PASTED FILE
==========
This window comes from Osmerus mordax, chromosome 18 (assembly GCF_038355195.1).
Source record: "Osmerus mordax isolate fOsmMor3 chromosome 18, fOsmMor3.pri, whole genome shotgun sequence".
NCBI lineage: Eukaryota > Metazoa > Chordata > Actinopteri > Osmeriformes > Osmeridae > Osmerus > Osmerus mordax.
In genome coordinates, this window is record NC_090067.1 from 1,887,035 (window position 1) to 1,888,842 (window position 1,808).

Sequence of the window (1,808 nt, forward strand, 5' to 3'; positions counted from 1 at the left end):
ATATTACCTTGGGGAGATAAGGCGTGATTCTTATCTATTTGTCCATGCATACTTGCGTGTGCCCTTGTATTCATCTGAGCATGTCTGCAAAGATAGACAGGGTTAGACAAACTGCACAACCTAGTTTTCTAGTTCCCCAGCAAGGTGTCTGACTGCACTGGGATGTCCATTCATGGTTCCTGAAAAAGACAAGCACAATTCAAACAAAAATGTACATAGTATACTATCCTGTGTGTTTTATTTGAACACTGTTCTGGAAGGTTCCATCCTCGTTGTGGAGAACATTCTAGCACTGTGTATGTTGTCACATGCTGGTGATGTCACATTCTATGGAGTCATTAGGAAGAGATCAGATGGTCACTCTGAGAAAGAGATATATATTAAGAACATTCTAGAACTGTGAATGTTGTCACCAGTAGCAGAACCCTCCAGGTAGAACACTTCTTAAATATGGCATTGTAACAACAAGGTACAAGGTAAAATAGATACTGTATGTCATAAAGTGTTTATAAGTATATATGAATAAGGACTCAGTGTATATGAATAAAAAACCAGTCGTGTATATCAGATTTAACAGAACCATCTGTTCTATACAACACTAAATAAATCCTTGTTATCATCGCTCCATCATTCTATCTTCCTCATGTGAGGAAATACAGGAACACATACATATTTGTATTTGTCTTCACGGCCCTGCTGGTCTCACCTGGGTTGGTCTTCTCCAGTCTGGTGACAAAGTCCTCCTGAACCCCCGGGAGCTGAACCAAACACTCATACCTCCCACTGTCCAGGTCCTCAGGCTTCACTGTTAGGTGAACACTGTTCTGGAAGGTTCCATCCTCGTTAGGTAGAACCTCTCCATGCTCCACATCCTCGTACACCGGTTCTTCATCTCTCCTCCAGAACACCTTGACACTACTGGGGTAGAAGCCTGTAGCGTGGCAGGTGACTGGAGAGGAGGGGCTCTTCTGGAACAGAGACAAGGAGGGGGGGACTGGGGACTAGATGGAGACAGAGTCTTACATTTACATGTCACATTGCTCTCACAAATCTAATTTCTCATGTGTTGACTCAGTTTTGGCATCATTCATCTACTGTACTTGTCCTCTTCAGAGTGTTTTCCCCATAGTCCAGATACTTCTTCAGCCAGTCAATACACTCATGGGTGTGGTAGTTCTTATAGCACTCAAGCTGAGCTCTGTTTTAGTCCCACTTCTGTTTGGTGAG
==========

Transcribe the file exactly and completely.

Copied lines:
This window comes from Osmerus mordax, chromosome 18 (assembly GCF_038355195.1).
Source record: "Osmerus mordax isolate fOsmMor3 chromosome 18, fOsmMor3.pri, whole genome shotgun sequence".
NCBI lineage: Eukaryota > Metazoa > Chordata > Actinopteri > Osmeriformes > Osmeridae > Osmerus > Osmerus mordax.
In genome coordinates, this window is record NC_090067.1 from 1,887,035 (window position 1) to 1,888,842 (window position 1,808).

Sequence of the window (1,808 nt, forward strand, 5' to 3'; positions counted from 1 at the left end):
ATATTACCTTGGGGAGATAAGGCGTGATTCTTATCTATTTGTCCATGCATACTTGCGTGTGCCCTTGTATTCATCTGAGCATGTCTGCAAAGATAGACAGGGTTAGACAAACTGCACAACCTAGTTTTCTAGTTCCCCAGCAAGGTGTCTGACTGCACTGGGATGTCCATTCATGGTTCCTGAAAAAGACAAGCACAATTCAAACAAAAATGTACATAGTATACTATCCTGTGTGTTTTATTTGAACACTGTTCTGGAAGGTTCCATCCTCGTTGTGGAGAACATTCTAGCACTGTGTATGTTGTCACATGCTGGTGATGTCACATTCTATGGAGTCATTAGGAAGAGATCAGATGGTCACTCTGAGAAAGAGATATATATTAAGAACATTCTAGAACTGTGAATGTTGTCACCAGTAGCAGAACCCTCCAGGTAGAACACTTCTTAAATATGGCATTGTAACAACAAGGTACAAGGTAAAATAGATACTGTATGTCATAAAGTGTTTATAAGTATATATGAATAAGGACTCAGTGTATATGAATAAAAAACCAGTCGTGTATATCAGATTTAACAGAACCATCTGTTCTATACAACACTAAATAAATCCTTGTTATCATCGCTCCATCATTCTATCTTCCTCATGTGAGGAAATACAGGAACACATACATATTTGTATTTGTCTTCACGGCCCTGCTGGTCTCACCTGGGTTGGTCTTCTCCAGTCTGGTGACAAAGTCCTCCTGAACCCCCGGGAGCTGAACCAAACACTCATACCTCCCACTGTCCAGGTCCTCAGGCTTCACTGTTAGGTGAACACTGTTCTGGAAGGTTCCATCCTCGTTAGGTAGAACCTCTCCATGCTCCACATCCTCGTACACCGGTTCTTCATCTCTCCTCCAGAACACCTTGACACTACTGGGGTAGAAGCCTGTAGCGTGGCAGGTGACTGGAGAGGAGGGGCTCTTCTGGAACAGAGACAAGGAGGGGGGGACTGGGGACTAGATGGAGACAGAGTCTTACATTTACATGTCACATTGCTCTCACAAATCTAATTTCTCATGTGTTGACTCAGTTTTGGCATCATTCATCTACTGTACTTGTCCTCTTCAGAGTGTTTTCCCCATAGTCCAGATACTTCTTCAGCCAGTCAATACACTCATGGGTGTGGTAGTTCTTATAGCACTCAAGCTGAGCTCTGTTTTAGTCCCACTTCTGTTTGGTGAG